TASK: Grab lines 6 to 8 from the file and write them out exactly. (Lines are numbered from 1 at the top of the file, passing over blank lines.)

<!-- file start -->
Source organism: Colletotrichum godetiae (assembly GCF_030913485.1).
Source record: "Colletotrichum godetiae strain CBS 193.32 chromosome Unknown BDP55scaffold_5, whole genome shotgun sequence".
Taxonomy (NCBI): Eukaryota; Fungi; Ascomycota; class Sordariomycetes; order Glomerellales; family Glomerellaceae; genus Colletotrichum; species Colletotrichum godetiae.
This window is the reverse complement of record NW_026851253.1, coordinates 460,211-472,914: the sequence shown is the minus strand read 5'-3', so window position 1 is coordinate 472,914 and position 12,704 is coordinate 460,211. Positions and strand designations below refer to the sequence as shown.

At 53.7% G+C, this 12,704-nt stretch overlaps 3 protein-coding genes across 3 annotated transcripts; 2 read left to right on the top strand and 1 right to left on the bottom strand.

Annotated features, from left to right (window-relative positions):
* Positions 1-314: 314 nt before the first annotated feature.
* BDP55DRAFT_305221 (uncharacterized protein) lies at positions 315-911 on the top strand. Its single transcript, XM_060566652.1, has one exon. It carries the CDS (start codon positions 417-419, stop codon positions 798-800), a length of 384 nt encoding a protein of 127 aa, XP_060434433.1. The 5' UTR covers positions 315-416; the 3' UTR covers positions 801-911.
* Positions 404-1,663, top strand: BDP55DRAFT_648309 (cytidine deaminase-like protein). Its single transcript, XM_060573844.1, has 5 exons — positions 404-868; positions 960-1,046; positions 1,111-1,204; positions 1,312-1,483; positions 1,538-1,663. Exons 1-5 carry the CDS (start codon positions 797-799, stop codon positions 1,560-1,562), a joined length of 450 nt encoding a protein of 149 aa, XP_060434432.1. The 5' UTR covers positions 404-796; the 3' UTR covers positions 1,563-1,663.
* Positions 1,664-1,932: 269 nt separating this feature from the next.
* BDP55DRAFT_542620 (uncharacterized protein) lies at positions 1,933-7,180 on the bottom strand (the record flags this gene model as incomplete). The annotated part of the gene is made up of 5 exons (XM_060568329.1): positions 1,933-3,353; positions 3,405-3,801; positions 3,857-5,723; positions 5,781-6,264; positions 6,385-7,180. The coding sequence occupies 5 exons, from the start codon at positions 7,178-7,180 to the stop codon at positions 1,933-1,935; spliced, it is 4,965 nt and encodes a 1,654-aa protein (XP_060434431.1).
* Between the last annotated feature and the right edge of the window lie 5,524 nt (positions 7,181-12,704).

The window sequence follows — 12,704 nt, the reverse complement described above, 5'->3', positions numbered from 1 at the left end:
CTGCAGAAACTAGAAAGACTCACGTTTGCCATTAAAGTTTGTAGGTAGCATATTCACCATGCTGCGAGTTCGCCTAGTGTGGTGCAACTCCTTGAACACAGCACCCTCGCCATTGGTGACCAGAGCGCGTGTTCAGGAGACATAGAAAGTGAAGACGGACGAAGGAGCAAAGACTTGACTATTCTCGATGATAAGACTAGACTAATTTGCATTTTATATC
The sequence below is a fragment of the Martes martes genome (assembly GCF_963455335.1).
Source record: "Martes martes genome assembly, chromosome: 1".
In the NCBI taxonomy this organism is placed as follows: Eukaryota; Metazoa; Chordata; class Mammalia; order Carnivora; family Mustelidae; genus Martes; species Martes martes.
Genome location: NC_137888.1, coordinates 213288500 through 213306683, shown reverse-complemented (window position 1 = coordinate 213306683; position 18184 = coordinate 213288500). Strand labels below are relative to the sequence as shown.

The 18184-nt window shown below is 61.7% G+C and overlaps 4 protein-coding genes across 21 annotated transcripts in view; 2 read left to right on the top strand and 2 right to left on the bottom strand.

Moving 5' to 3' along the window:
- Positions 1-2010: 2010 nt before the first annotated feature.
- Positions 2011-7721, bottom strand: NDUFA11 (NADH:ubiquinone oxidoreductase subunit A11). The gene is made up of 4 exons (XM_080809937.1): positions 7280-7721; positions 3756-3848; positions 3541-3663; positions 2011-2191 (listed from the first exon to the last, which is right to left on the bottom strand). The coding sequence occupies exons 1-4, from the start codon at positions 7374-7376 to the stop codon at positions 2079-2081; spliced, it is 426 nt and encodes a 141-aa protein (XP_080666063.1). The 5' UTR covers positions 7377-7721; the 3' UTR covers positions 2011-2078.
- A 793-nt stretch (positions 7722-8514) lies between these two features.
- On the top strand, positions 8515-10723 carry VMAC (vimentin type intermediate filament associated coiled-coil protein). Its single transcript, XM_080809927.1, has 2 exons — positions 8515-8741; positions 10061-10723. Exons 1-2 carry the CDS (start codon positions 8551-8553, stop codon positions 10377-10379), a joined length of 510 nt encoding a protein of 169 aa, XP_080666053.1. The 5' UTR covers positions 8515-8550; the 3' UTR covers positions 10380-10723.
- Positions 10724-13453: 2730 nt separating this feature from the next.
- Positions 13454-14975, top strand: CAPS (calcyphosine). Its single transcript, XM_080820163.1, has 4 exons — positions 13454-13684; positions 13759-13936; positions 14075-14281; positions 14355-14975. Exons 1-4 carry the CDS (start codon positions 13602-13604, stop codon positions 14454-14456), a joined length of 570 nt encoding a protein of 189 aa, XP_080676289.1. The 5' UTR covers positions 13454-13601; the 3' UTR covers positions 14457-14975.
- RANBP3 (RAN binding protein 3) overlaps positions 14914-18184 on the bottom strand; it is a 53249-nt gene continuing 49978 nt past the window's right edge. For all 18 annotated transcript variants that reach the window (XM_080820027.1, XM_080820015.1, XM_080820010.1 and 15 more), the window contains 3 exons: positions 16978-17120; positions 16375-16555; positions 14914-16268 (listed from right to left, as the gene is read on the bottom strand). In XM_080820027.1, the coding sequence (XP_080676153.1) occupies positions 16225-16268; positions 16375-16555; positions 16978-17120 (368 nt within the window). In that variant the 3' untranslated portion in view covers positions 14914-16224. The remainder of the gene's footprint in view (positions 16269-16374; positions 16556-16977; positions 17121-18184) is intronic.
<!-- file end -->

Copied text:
Annotated features, from left to right (window-relative positions):
* Positions 1-314: 314 nt before the first annotated feature.
* BDP55DRAFT_305221 (uncharacterized protein) lies at positions 315-911 on the top strand. Its single transcript, XM_060566652.1, has one exon. It carries the CDS (start codon positions 417-419, stop codon positions 798-800), a length of 384 nt encoding a protein of 127 aa, XP_060434433.1. The 5' UTR covers positions 315-416; the 3' UTR covers positions 801-911.